VR Headset Measures Brain Activity

The novel design can monitor wearers’ response to stimuli during immersive VR experiences

Scarlett Evans, Assistant Editor, IoT World Today

August 7, 2023

2 Min Read
Hongbian Li, a research associate in professor Nanshu Lu's lab
University of Texas

Researchers have created a new VR headset to measure brain activity during immersive experiences.

The team, from the University of Texas in Austin, modified a Meta VR headset to measure the brain’s electrical activity using an electroencephalogram (EEG) sensor, examining how a user reacts to stimuli during a VR interaction.

According to the team, the new design has several potential applications including training aviators during flight simulations, seeing a robot’s perspective of a project and helping people with anxiety. 

"Virtual reality is so much more immersive than just doing something on a big screen," said Nanshu Lu, research lead. "It gives the user a more realistic experience, and our technology enables us to get better measurements of how the brain is reacting to that environment."

While headsets with EEG sensors already exist commercially, the Austin team said their design is more comfortable than other iterations. Typically, these feature rigid electrodes, while the university’s design uses spongy material that sits more comfortably on the wearer’s scalp.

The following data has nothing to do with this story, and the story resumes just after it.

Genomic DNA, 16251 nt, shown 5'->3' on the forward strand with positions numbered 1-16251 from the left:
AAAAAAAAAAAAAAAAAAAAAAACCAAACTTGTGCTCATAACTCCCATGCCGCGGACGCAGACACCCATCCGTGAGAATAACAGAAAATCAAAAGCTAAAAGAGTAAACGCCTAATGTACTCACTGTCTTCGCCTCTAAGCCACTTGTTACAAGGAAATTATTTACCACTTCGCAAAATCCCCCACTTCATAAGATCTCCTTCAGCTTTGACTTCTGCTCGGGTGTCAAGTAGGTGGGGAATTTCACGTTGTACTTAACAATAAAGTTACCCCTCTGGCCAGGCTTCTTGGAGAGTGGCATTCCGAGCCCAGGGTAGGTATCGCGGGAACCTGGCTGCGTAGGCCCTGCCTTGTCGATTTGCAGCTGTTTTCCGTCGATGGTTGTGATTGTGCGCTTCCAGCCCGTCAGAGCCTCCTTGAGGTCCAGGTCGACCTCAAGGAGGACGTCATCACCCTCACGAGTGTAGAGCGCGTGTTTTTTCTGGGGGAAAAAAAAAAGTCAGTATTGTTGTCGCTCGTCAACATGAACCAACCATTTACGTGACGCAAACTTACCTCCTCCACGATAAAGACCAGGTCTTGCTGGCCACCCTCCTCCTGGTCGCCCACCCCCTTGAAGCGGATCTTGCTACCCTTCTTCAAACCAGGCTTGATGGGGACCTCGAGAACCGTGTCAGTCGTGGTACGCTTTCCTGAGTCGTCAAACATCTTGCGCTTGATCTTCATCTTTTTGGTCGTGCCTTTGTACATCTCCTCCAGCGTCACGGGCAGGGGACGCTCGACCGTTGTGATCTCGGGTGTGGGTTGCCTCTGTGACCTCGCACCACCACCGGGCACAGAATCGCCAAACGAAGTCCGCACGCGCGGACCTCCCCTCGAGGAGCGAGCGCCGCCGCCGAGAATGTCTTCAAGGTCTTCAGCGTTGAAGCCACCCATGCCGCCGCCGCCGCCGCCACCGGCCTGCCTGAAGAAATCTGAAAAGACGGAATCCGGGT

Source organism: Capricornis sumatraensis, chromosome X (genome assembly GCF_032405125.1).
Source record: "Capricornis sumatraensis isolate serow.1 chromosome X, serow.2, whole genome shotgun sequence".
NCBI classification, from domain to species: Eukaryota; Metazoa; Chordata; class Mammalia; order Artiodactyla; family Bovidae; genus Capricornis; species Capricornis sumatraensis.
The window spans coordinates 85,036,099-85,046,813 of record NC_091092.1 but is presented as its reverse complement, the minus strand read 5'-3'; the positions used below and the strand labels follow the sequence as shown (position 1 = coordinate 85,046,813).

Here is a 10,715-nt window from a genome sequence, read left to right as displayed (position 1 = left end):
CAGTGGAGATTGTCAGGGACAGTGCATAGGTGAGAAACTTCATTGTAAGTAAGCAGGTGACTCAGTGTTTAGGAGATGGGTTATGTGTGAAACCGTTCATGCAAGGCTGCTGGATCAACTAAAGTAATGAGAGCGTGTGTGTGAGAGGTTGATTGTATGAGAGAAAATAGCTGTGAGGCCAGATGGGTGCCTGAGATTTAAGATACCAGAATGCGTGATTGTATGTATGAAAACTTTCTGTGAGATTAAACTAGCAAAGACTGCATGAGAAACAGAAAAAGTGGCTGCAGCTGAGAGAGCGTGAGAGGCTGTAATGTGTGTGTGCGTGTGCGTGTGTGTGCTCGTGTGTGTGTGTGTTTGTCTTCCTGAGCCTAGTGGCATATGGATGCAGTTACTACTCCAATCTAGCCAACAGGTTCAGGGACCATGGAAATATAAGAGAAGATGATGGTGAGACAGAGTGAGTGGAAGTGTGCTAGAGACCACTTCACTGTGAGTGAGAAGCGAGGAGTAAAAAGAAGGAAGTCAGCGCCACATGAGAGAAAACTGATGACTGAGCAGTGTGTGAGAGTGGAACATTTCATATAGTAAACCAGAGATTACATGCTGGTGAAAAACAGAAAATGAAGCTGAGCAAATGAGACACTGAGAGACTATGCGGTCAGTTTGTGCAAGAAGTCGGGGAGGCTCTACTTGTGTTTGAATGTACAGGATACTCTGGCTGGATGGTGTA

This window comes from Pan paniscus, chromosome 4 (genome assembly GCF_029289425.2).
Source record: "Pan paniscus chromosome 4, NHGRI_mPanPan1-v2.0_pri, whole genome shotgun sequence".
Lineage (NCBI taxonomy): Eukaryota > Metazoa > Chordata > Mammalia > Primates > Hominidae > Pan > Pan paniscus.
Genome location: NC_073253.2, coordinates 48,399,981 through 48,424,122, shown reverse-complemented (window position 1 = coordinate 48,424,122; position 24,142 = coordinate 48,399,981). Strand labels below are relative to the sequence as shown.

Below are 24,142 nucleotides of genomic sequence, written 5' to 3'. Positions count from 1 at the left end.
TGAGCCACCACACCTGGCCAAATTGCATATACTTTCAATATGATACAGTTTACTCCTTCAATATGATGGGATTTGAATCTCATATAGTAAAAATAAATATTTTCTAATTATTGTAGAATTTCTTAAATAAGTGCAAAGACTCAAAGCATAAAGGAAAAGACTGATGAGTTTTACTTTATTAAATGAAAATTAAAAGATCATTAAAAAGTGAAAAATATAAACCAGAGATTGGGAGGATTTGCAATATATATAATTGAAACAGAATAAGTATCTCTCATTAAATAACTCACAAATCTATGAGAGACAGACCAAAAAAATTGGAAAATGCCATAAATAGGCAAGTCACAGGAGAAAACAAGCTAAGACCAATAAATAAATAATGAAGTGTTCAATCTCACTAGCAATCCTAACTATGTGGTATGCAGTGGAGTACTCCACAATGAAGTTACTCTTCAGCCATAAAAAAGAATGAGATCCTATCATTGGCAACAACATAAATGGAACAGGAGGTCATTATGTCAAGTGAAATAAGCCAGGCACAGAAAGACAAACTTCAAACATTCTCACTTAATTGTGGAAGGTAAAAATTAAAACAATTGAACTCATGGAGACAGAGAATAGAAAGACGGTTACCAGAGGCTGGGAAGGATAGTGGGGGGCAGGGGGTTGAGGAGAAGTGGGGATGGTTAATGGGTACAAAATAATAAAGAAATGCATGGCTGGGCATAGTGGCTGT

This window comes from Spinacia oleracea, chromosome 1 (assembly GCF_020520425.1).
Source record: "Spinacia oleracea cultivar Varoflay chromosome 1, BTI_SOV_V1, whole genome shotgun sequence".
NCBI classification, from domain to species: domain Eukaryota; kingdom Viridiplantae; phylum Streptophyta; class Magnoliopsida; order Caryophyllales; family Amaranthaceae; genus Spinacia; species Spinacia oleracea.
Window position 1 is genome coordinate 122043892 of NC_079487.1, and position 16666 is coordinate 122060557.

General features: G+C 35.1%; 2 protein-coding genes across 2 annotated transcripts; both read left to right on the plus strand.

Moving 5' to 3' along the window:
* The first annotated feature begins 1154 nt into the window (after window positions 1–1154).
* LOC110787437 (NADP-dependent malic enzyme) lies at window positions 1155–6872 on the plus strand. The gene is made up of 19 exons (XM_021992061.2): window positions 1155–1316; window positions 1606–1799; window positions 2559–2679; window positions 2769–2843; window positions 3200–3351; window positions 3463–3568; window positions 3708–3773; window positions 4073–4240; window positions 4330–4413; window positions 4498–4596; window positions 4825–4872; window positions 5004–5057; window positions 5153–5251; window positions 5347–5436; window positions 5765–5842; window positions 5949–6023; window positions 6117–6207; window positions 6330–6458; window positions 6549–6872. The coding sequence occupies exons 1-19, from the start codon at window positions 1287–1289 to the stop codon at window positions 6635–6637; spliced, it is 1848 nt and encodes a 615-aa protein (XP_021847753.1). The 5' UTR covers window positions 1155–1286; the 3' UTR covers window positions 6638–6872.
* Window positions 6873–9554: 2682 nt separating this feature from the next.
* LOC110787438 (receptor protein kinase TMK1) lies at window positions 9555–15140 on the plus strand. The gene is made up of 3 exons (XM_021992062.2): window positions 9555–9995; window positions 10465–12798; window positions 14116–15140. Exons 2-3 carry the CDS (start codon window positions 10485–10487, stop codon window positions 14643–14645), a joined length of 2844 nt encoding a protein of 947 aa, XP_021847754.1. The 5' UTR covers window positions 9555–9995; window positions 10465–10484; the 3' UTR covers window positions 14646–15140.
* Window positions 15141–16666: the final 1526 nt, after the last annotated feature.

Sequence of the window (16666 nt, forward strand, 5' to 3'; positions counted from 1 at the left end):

"All of the mainstream options have significant flaws that we tried to overcome with our system," said Hongbian Li, a research associate in Lu's lab.

In tests, the researchers created a driving simulation where a user responds to commands by pressing a button, as the EEG measure how closely wearers were paying attention to the commands.

Next steps for the headset include its use as part of a robot-human interaction study at the university, allowing the team to view the project through the robot’s perspective while measuring the mental strain of the observation on the team members. 

"If you can see through the eyes of the robot, it paints a clearer picture of how people are reacting to it and lets operators monitor their safety in case of potential accidents," said Luis Sentis, co-author of the VR EEG paper.

Preliminary patent paperwork has been filed for the EEG, and the team is looking to collaborate with VR companies to make the technology an integrated part of designs.

About the Author(s)

Scarlett Evans

Assistant Editor, IoT World Today

Scarlett Evans is the assistant editor for IoT World Today, with a particular focus on robotics and smart city technologies. Scarlett has previous experience in minerals and resources with Mine Australia, Mine Technology and Power Technology. She joined Informa in April 2022.

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